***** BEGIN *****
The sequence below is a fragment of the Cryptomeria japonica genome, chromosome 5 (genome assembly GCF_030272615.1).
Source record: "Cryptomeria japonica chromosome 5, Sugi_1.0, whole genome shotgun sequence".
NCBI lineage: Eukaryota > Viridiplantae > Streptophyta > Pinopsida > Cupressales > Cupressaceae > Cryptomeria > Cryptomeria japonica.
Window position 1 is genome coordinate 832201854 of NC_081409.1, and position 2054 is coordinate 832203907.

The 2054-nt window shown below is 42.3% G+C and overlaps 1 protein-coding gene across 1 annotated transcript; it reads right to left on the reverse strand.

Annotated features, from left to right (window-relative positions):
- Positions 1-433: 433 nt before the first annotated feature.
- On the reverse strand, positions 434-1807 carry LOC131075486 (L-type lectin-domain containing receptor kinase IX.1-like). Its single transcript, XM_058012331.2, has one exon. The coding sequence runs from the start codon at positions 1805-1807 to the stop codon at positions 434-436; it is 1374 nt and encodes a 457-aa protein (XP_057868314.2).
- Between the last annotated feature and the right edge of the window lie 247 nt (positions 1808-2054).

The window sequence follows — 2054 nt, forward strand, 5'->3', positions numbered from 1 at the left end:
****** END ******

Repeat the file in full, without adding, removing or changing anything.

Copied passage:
The sequence below is a fragment of the Cryptomeria japonica genome, chromosome 5 (genome assembly GCF_030272615.1).
Source record: "Cryptomeria japonica chromosome 5, Sugi_1.0, whole genome shotgun sequence".
NCBI lineage: Eukaryota > Viridiplantae > Streptophyta > Pinopsida > Cupressales > Cupressaceae > Cryptomeria > Cryptomeria japonica.
Window position 1 is genome coordinate 832201854 of NC_081409.1, and position 2054 is coordinate 832203907.

The 2054-nt window shown below is 42.3% G+C and overlaps 1 protein-coding gene across 1 annotated transcript; it reads right to left on the reverse strand.

Annotated features, from left to right (window-relative positions):
- Positions 1-433: 433 nt before the first annotated feature.
- On the reverse strand, positions 434-1807 carry LOC131075486 (L-type lectin-domain containing receptor kinase IX.1-like). Its single transcript, XM_058012331.2, has one exon. The coding sequence runs from the start codon at positions 1805-1807 to the stop codon at positions 434-436; it is 1374 nt and encodes a 457-aa protein (XP_057868314.2).
- Between the last annotated feature and the right edge of the window lie 247 nt (positions 1808-2054).

The window sequence follows — 2054 nt, forward strand, 5'->3', positions numbered from 1 at the left end: